In a following process, as illustrated in FIGS. 10 a-10 b, continuous selection line trenches are etched through the trapezoid-shaped regions, wherein the trench direction is perpendicular to isolating trenches 920. A trench separates each trapezoid into two areas of equal size and triangular shape, for example, the area in the center of FIG. 10 a is separated in two areas 1000 a and 1000 b respectively.

A selection line trench vertically extends into n− doped area 910. Preferentially a trench does not extend into substrate 900, such that there remains some n− doped substrate 910 below the bottom of the trench.

The vertical sidewalls of the selection line trenches are then electrically isolated by isolating spacers 1010, which can be applied by depositing a liner of isolating material followed by an anisotropic etching process. Then the bottom of a trench may be further n− implanted to form a higher n-doped cathode 1040, which will couple to the selection line in the trench.

Then the trenches are filled with a conducting material 1020, which electrically couples to n-doped material 910 at the bottom of the trench.

In one embodiment, conducting material 1020 may have a high conductivity, such that material 1020 forms a selection line providing sufficient conductivity. In this case the conducting material may be a metal like tungsten. In one embodiment and as illustrated in the drawings a stack of at least two layers of conducting material may be created to form a selection line. A first layer of lower conductivity fills the trench and a second layer of higher conductive material 1030 is applied on top of the first layer. In the illustrated example conducting material 1020 may be highly doped poly silicon and the second layer 1030 of conducting material may be a metal, for example, tungsten.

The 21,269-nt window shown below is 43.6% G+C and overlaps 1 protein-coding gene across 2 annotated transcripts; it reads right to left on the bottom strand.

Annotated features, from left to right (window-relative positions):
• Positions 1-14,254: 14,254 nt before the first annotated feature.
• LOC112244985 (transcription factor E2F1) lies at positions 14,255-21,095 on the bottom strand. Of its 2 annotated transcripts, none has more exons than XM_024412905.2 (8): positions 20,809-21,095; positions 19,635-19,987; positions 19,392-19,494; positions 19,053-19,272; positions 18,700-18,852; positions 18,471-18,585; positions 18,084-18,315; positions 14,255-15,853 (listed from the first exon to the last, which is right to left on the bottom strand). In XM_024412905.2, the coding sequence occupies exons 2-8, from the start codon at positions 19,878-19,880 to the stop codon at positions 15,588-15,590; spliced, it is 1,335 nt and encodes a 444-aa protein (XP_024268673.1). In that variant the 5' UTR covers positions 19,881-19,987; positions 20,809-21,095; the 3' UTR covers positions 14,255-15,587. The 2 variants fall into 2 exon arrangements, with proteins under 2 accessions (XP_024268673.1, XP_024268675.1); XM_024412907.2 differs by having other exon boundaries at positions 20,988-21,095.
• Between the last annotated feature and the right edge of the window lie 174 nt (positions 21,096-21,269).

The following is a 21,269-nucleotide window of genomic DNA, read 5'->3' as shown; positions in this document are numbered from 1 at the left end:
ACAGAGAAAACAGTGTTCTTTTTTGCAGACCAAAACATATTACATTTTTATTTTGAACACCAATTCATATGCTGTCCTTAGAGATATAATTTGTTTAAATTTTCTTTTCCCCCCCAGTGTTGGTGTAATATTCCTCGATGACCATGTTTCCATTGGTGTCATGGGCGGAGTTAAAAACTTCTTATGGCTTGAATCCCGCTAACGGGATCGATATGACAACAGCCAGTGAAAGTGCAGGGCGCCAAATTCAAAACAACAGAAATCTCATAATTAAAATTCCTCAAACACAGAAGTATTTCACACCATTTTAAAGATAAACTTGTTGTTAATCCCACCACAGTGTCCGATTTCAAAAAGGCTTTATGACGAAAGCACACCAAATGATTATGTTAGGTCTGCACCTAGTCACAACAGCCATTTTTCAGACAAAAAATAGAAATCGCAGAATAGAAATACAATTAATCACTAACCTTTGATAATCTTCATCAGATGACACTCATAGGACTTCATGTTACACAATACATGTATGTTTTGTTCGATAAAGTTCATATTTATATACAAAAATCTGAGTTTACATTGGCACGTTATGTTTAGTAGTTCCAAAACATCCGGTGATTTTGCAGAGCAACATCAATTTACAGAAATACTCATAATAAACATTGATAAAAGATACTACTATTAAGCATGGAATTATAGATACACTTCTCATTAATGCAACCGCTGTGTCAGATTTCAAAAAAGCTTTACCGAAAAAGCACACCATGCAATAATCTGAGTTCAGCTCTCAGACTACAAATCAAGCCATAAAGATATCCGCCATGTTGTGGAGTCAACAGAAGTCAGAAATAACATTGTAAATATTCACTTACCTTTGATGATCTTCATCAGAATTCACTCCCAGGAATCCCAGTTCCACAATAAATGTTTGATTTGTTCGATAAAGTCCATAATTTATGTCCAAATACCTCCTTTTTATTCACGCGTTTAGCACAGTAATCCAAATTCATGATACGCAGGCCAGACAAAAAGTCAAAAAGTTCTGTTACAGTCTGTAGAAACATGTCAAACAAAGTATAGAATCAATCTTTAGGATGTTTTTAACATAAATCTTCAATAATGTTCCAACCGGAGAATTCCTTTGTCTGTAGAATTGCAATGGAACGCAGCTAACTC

The top of the selection lines is then isolated, for example, by an isolating layer 1050 on its top and isolating spacers covering the vertical sidewalls.

Similar to the previously described embodiment the anode of the selection diode is formed after the selection lines have been produced. Accordingly regions 1000 are p+ doped by implanting suitable charge carrier ions into the substrate. The implantation energy is controlled such that anode 1000 vertically extends from the top surface to the n doped region 910, such that the anode with its one end couples to cathode region 910 and allows to couple another element to its top surface.

Subsequently memory elements and second selection lines are created and coupled to the structure as illustrated in FIGS. 11 a-11 c, wherein conventional processes can be used. That is on top of each area 1000 a bottom electrode contact 1110 is produced, for example, by etching a corresponding hole into an isolation layer and subsequently filling the hole with a suitable conducting material, for example, a metal. The memory elements, i.e. volumes of resistively switching material 1120, are then formed on top of the bottom electrode contacts 1100, for example, by depositing and structuring a layer of resistively switching material. Lastly selection lines 1130 are produced on top of and coupling to the memory elements, wherein these selection lines are directed perpendicular to those coupling lines 1030. It is apparent in this structure that elements are isolated against each other by isolator 1140, which may include several layers.

Note that in the top view of FIG. 11 a the isolation material is not drawn. Furthermore selection lines 1130 hide the volumes of resistively switching material, i.e. the memory elements, as these are arranged below lines 1130. The position of the memory elements below lines 1130 is indicated by circles 1150.